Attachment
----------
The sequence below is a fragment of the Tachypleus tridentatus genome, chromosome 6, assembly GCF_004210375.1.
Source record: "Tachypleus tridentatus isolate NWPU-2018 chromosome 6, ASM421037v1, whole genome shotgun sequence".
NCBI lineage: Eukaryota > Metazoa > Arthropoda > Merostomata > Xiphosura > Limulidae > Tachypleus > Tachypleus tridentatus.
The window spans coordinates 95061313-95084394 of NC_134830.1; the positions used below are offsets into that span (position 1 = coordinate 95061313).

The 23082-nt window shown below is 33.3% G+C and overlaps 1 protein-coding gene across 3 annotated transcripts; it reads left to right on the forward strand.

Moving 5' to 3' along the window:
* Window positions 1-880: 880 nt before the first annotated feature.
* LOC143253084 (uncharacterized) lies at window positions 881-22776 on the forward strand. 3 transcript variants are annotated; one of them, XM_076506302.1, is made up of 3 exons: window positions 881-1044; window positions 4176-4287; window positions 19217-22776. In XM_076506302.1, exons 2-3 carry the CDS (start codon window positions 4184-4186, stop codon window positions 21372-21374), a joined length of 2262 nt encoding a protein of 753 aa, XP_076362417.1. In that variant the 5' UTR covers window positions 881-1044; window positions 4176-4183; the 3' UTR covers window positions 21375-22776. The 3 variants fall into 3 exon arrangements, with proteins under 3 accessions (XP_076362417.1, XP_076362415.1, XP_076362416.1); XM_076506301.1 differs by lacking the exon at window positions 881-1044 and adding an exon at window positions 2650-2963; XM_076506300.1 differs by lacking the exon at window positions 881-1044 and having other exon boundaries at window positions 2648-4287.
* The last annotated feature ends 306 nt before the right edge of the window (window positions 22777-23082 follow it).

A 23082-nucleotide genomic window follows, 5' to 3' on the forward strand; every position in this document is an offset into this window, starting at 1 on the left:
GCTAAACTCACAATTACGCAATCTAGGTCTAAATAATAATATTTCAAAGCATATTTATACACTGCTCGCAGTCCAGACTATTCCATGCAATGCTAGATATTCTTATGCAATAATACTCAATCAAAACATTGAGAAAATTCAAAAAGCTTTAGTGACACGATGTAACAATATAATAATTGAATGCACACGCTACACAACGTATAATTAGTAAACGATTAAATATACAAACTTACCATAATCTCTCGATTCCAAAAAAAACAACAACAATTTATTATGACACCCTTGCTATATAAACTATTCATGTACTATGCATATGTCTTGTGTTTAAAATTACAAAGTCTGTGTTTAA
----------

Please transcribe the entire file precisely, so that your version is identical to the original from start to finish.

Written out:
The sequence below is a fragment of the Tachypleus tridentatus genome, chromosome 6, assembly GCF_004210375.1.
Source record: "Tachypleus tridentatus isolate NWPU-2018 chromosome 6, ASM421037v1, whole genome shotgun sequence".
NCBI lineage: Eukaryota > Metazoa > Arthropoda > Merostomata > Xiphosura > Limulidae > Tachypleus > Tachypleus tridentatus.
The window spans coordinates 95061313-95084394 of NC_134830.1; the positions used below are offsets into that span (position 1 = coordinate 95061313).

The 23082-nt window shown below is 33.3% G+C and overlaps 1 protein-coding gene across 3 annotated transcripts; it reads left to right on the forward strand.

Moving 5' to 3' along the window:
* Window positions 1-880: 880 nt before the first annotated feature.
* LOC143253084 (uncharacterized) lies at window positions 881-22776 on the forward strand. 3 transcript variants are annotated; one of them, XM_076506302.1, is made up of 3 exons: window positions 881-1044; window positions 4176-4287; window positions 19217-22776. In XM_076506302.1, exons 2-3 carry the CDS (start codon window positions 4184-4186, stop codon window positions 21372-21374), a joined length of 2262 nt encoding a protein of 753 aa, XP_076362417.1. In that variant the 5' UTR covers window positions 881-1044; window positions 4176-4183; the 3' UTR covers window positions 21375-22776. The 3 variants fall into 3 exon arrangements, with proteins under 3 accessions (XP_076362417.1, XP_076362415.1, XP_076362416.1); XM_076506301.1 differs by lacking the exon at window positions 881-1044 and adding an exon at window positions 2650-2963; XM_076506300.1 differs by lacking the exon at window positions 881-1044 and having other exon boundaries at window positions 2648-4287.
* The last annotated feature ends 306 nt before the right edge of the window (window positions 22777-23082 follow it).

A 23082-nucleotide genomic window follows, 5' to 3' on the forward strand; every position in this document is an offset into this window, starting at 1 on the left:
GCTAAACTCACAATTACGCAATCTAGGTCTAAATAATAATATTTCAAAGCATATTTATACACTGCTCGCAGTCCAGACTATTCCATGCAATGCTAGATATTCTTATGCAATAATACTCAATCAAAACATTGAGAAAATTCAAAAAGCTTTAGTGACACGATGTAACAATATAATAATTGAATGCACACGCTACACAACGTATAATTAGTAAACGATTAAATATACAAACTTACCATAATCTCTCGATTCCAAAAAAAACAACAACAATTTATTATGACACCCTTGCTATATAAACTATTCATGTACTATGCATATGTCTTGTGTTTAAAATTACAAAGTCTGTGTTTAA